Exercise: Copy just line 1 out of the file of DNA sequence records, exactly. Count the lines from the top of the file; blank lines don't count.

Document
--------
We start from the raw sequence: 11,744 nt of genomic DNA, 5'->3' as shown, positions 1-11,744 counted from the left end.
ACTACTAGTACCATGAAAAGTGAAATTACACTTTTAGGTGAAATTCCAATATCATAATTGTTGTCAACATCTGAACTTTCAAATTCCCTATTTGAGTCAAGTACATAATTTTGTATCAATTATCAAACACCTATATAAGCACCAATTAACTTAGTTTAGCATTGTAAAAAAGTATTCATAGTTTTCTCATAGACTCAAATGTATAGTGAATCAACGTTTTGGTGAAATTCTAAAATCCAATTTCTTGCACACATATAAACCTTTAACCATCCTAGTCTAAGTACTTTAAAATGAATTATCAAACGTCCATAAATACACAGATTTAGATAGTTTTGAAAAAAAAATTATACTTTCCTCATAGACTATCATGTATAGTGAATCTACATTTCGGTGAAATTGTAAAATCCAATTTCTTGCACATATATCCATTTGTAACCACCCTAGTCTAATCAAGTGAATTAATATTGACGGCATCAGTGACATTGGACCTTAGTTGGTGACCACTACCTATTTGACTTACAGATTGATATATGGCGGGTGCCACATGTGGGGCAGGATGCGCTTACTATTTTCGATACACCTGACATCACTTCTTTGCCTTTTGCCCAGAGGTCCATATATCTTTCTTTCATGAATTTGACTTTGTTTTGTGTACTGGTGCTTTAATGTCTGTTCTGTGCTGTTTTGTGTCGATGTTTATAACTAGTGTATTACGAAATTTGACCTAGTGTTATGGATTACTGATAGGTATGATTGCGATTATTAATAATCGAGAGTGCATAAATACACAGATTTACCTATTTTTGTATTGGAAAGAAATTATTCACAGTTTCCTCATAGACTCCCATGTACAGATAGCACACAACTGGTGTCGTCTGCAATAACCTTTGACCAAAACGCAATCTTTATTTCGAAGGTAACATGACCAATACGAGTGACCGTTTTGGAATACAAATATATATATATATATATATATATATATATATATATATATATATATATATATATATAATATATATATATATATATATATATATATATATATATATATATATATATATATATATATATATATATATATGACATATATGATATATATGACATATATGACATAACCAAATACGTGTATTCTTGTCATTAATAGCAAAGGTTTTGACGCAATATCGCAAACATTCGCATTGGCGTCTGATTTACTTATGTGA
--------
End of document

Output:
We start from the raw sequence: 11,744 nt of genomic DNA, 5'->3' as shown, positions 1-11,744 counted from the left end.